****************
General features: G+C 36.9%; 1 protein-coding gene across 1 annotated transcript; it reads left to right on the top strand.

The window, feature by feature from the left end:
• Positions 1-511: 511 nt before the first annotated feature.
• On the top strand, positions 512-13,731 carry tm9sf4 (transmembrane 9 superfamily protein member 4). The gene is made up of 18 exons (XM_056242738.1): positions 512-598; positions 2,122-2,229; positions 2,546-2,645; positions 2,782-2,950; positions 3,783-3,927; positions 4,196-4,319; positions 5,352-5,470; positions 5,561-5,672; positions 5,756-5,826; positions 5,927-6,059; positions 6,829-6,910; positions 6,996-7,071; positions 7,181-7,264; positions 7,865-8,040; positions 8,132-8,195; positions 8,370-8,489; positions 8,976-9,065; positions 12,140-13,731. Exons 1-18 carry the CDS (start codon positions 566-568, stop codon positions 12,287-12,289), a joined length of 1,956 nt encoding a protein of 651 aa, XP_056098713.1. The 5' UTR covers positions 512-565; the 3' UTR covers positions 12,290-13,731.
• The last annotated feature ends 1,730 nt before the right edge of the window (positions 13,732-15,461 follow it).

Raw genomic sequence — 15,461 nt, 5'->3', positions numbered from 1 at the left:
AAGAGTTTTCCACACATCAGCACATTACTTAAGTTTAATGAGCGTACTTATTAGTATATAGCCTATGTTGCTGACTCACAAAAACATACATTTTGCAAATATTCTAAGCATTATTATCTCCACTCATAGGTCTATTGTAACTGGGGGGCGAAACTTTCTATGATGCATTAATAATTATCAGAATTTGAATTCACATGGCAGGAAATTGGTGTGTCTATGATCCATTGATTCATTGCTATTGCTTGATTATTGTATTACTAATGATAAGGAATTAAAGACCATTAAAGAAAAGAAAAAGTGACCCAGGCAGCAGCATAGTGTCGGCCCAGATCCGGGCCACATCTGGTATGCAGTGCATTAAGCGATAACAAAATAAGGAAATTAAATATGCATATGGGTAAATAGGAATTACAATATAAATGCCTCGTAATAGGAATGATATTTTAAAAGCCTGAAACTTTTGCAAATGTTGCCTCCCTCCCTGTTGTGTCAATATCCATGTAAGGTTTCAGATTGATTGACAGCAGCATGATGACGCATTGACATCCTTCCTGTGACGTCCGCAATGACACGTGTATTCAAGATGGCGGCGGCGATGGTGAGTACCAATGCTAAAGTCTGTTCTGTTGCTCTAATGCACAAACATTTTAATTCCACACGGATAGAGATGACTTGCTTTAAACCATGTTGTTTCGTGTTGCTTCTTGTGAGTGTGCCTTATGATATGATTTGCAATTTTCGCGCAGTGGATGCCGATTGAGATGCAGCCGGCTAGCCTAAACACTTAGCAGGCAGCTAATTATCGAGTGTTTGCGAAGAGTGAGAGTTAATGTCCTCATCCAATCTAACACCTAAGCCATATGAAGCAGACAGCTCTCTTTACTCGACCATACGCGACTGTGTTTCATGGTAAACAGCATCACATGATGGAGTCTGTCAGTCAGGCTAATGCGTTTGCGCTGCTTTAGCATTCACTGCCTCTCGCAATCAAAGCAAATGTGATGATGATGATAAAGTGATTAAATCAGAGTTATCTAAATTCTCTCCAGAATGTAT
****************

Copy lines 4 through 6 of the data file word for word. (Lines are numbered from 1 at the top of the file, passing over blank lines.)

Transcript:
• On the top strand, positions 512-13,731 carry tm9sf4 (transmembrane 9 superfamily protein member 4). The gene is made up of 18 exons (XM_056242738.1): positions 512-598; positions 2,122-2,229; positions 2,546-2,645; positions 2,782-2,950; positions 3,783-3,927; positions 4,196-4,319; positions 5,352-5,470; positions 5,561-5,672; positions 5,756-5,826; positions 5,927-6,059; positions 6,829-6,910; positions 6,996-7,071; positions 7,181-7,264; positions 7,865-8,040; positions 8,132-8,195; positions 8,370-8,489; positions 8,976-9,065; positions 12,140-13,731. Exons 1-18 carry the CDS (start codon positions 566-568, stop codon positions 12,287-12,289), a joined length of 1,956 nt encoding a protein of 651 aa, XP_056098713.1. The 5' UTR covers positions 512-565; the 3' UTR covers positions 12,290-13,731.
• The last annotated feature ends 1,730 nt before the right edge of the window (positions 13,732-15,461 follow it).

Raw genomic sequence — 15,461 nt, 5'->3', positions numbered from 1 at the left: